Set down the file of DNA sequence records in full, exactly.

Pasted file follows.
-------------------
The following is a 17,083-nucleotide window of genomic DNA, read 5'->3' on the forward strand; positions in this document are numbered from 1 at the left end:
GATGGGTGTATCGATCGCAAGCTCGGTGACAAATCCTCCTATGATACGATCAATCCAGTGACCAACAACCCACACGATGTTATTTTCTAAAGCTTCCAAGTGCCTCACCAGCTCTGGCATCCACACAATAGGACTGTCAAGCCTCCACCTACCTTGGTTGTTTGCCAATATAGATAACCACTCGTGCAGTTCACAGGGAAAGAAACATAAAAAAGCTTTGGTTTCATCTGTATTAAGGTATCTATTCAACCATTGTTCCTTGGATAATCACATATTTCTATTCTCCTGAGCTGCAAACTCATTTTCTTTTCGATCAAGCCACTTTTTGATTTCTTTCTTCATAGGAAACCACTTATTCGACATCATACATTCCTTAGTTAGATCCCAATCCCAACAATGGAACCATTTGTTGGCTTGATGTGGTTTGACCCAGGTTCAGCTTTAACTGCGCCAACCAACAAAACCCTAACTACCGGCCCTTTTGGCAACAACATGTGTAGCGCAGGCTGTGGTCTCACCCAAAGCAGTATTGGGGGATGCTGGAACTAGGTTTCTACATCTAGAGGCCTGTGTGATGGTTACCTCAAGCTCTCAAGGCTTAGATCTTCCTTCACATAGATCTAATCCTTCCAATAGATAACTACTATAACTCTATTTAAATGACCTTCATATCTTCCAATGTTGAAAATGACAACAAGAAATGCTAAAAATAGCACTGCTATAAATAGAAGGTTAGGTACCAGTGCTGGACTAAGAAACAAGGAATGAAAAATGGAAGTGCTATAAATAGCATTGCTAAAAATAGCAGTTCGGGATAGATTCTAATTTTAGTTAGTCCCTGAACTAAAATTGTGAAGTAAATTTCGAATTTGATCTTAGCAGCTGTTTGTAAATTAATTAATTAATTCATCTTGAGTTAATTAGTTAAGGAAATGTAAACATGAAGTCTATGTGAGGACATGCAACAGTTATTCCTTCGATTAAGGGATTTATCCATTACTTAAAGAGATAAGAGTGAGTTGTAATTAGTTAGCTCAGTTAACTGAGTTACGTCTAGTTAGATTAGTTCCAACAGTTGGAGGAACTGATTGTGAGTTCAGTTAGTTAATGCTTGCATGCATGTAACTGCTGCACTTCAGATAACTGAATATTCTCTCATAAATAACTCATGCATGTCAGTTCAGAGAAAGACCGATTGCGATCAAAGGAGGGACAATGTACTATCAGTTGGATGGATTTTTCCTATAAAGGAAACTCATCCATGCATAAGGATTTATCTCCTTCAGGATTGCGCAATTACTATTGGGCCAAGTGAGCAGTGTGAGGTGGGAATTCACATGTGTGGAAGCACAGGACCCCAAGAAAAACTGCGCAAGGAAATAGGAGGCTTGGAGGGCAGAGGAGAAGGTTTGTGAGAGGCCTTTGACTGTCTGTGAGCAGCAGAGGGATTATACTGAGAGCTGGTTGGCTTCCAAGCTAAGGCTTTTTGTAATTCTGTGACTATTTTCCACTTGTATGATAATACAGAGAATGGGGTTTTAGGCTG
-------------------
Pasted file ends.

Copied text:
The following is a 17,083-nucleotide window of genomic DNA, read 5'->3' on the forward strand; positions in this document are numbered from 1 at the left end:
GATGGGTGTATCGATCGCAAGCTCGGTGACAAATCCTCCTATGATACGATCAATCCAGTGACCAACAACCCACACGATGTTATTTTCTAAAGCTTCCAAGTGCCTCACCAGCTCTGGCATCCACACAATAGGACTGTCAAGCCTCCACCTACCTTGGTTGTTTGCCAATATAGATAACCACTCGTGCAGTTCACAGGGAAAGAAACATAAAAAAGCTTTGGTTTCATCTGTATTAAGGTATCTATTCAACCATTGTTCCTTGGATAATCACATATTTCTATTCTCCTGAGCTGCAAACTCATTTTCTTTTCGATCAAGCCACTTTTTGATTTCTTTCTTCATAGGAAACCACTTATTCGACATCATACATTCCTTAGTTAGATCCCAATCCCAACAATGGAACCATTTGTTGGCTTGATGTGGTTTGACCCAGGTTCAGCTTTAACTGCGCCAACCAACAAAACCCTAACTACCGGCCCTTTTGGCAACAACATGTGTAGCGCAGGCTGTGGTCTCACCCAAAGCAGTATTGGGGGATGCTGGAACTAGGTTTCTACATCTAGAGGCCTGTGTGATGGTTACCTCAAGCTCTCAAGGCTTAGATCTTCCTTCACATAGATCTAATCCTTCCAATAGATAACTACTATAACTCTATTTAAATGACCTTCATATCTTCCAATGTTGAAAATGACAACAAGAAATGCTAAAAATAGCACTGCTATAAATAGAAGGTTAGGTACCAGTGCTGGACTAAGAAACAAGGAATGAAAAATGGAAGTGCTATAAATAGCATTGCTAAAAATAGCAGTTCGGGATAGATTCTAATTTTAGTTAGTCCCTGAACTAAAATTGTGAAGTAAATTTCGAATTTGATCTTAGCAGCTGTTTGTAAATTAATTAATTAATTCATCTTGAGTTAATTAGTTAAGGAAATGTAAACATGAAGTCTATGTGAGGACATGCAACAGTTATTCCTTCGATTAAGGGATTTATCCATTACTTAAAGAGATAAGAGTGAGTTGTAATTAGTTAGCTCAGTTAACTGAGTTACGTCTAGTTAGATTAGTTCCAACAGTTGGAGGAACTGATTGTGAGTTCAGTTAGTTAATGCTTGCATGCATGTAACTGCTGCACTTCAGATAACTGAATATTCTCTCATAAATAACTCATGCATGTCAGTTCAGAGAAAGACCGATTGCGATCAAAGGAGGGACAATGTACTATCAGTTGGATGGATTTTTCCTATAAAGGAAACTCATCCATGCATAAGGATTTATCTCCTTCAGGATTGCGCAATTACTATTGGGCCAAGTGAGCAGTGTGAGGTGGGAATTCACATGTGTGGAAGCACAGGACCCCAAGAAAAACTGCGCAAGGAAATAGGAGGCTTGGAGGGCAGAGGAGAAGGTTTGTGAGAGGCCTTTGACTGTCTGTGAGCAGCAGAGGGATTATACTGAGAGCTGGTTGGCTTCCAAGCTAAGGCTTTTTGTAATTCTGTGACTATTTTCCACTTGTATGATAATACAGAGAATGGGGTTTTAGGCTG